I believe in the Locavore movement, which is eating locally sourced foods so that less fossil fuel is used on food transport. That is one of the reasons why I planted a mini-orchard, converted our backyard to vegetable production, and set up a chicken coop with hens.
Even though we live in the megalopolis of southern California, we have many opportunities for eating locally grown food. We have purchased heirloom turkeys from Rainbow Ranch, a lamb from a farmer in San Diego, and boxes of organic produce from Tanaka Farms in Orange County. We visit our local farmers’ markets, of which there are many. And we often buy wines produced in southern California, with Orfila Vineyards in San Diego being one of our favorites.
Now we have embarked on yet another local food adventure, a locally raised steer. We found out about this opportunity from our local chapter of Slow Food USA, and jumped on it. We bought a 1/8th share of a steer in a 4-H project.
Jenna and Megan are raising the steers, which will be shown at the Orange County Fair next summer. It will be a long process of feeding and training the steers. Beaux, shown above, was the first to arrive at the farm in Orange Acres from the Star Cattle Company in Stevinson, Merced County, California.
Finally Bucket arrived to join Beaux. He is a purebred Angus. Jenna chose to raise him, so he is the one we will have a share of later next fall.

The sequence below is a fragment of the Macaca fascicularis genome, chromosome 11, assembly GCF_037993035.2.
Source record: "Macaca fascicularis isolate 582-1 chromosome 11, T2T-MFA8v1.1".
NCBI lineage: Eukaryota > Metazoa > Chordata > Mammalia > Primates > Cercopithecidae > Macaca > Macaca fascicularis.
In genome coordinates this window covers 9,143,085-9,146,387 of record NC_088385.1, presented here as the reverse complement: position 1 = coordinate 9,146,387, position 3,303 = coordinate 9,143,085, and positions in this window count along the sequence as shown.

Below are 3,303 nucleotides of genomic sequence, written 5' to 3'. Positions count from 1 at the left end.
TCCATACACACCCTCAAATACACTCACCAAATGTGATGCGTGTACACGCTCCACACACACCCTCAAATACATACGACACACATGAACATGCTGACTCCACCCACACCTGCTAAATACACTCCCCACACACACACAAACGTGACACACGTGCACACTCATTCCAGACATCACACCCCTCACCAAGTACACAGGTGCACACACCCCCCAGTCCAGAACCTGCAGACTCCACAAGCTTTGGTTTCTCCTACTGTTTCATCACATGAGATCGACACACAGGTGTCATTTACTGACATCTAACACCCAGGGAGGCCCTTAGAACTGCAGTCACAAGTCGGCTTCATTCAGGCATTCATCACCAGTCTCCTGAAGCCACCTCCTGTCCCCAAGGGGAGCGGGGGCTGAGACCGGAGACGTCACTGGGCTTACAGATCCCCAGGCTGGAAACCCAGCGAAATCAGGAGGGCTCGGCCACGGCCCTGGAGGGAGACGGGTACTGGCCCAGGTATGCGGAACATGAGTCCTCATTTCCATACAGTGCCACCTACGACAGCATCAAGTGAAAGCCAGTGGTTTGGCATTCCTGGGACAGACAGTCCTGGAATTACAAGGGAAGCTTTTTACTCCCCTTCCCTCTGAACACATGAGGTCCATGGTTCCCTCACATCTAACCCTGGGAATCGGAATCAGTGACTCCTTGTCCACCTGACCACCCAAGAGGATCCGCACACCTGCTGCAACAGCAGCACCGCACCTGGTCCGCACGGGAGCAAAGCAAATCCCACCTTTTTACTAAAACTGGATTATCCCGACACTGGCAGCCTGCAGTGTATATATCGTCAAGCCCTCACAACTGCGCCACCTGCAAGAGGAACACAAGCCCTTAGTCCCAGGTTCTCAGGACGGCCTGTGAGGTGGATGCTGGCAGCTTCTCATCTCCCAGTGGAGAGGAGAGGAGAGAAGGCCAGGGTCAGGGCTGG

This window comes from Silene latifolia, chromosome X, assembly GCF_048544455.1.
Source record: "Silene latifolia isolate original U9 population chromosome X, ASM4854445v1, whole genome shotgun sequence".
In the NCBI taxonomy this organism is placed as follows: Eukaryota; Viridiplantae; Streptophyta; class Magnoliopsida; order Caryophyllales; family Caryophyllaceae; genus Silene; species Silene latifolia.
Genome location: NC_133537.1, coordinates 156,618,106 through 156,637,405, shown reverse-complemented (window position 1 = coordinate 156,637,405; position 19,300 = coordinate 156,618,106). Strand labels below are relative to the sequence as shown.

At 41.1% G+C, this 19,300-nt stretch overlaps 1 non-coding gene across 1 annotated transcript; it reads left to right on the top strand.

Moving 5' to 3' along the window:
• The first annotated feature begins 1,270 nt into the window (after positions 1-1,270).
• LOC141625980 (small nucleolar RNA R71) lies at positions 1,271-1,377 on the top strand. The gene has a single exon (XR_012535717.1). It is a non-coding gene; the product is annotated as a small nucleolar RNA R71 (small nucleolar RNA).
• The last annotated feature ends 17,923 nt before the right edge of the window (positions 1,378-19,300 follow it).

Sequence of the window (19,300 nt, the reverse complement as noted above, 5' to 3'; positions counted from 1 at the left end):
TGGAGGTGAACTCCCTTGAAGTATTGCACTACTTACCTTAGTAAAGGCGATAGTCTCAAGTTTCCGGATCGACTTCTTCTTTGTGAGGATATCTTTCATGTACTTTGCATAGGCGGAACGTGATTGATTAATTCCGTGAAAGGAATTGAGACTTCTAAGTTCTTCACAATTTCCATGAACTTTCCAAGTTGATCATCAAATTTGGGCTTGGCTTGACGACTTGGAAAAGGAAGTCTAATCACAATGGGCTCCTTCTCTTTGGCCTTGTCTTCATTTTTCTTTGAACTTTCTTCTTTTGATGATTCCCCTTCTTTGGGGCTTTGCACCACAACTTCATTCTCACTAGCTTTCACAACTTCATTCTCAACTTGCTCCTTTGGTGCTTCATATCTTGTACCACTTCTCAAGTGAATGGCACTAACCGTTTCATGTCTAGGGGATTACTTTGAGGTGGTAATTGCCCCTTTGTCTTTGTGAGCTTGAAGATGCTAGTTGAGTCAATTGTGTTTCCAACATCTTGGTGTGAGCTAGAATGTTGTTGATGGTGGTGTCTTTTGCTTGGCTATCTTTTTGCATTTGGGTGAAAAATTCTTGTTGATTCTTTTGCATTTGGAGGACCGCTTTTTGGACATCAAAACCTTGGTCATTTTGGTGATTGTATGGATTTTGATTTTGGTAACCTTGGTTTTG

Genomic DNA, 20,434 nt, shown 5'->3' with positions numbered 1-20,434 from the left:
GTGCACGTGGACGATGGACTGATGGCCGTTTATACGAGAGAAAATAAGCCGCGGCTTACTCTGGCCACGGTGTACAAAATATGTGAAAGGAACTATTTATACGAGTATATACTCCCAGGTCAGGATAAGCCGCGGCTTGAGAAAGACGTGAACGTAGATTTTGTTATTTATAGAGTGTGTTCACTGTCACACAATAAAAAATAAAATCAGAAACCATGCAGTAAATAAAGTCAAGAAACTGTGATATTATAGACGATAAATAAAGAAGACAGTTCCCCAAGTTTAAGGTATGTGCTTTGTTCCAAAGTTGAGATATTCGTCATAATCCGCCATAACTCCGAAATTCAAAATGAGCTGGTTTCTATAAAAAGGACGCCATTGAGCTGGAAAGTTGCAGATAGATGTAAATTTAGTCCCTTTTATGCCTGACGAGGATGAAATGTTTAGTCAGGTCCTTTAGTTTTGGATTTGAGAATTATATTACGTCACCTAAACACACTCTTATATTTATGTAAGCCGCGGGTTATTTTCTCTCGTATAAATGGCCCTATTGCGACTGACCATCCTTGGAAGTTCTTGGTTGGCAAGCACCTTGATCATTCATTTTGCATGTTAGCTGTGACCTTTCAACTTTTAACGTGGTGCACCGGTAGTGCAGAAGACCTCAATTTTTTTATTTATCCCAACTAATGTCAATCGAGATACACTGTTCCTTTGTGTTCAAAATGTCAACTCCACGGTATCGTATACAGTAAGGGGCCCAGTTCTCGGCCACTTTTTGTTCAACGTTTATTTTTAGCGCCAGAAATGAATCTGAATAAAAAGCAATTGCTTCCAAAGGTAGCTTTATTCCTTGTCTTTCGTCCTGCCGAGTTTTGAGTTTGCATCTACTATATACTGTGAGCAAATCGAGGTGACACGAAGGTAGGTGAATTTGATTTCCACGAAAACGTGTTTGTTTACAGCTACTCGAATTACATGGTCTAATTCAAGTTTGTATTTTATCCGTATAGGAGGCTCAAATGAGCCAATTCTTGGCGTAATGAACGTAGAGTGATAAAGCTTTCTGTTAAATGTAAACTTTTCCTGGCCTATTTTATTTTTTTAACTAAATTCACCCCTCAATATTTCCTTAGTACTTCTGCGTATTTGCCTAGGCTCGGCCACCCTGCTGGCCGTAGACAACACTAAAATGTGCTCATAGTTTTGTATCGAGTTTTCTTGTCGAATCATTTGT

Jenna and Megan may decide to show their calves in a livestock show in Santa Barbara in February. If so, Vic and I plan to go to support them. The calves still have a lot of training ahead of them. They get weighed regularly, and their feed adjusted accordingly. They will learn to stand still while they get shampooed (with added conditioner to make their coats shine) and their fur will be trimmed for show time. Vic and I look forward to learning about what all is involved in getting a show steer ready for market.
These steers will be ethically raised with love and kindness. They are learning to enjoy being scratched and rubbed. After the fair next fall, they will be shipped to a private butcher in San Diego. They stay there for a week, getting fed and calming down from the transport process. Then they will be humanely slaughtered one at a time, never in a feedlot, never in an assembly line process.
We expect to receive about 75 lbs of cut, packaged, and frozen meat. We eat many vegetarian meals, and a lot of poultry and fish, so this may last us more than a year. Time will tell.
I find this horrifying. I am unsubscribing.
Kris, I figured that there would be some animal rights activists who would object. I am not one who believes in freeing all of the bovine-Americans. Meat animals are raised to be meat. Otherwise they would not exist. This calf is going to have a much better life than your standard feedlot steer, and I’m happy about that.
Welcome to country Lou! Sorry Kris is leaving. Sure glad she did not hear about the lettuce harvest in Yuma this year. My bad.
Bob, you mean lettuce was killed? What next? Too bad we can’t exist on air and water alone, but last time I checked, we are not photosynthetic.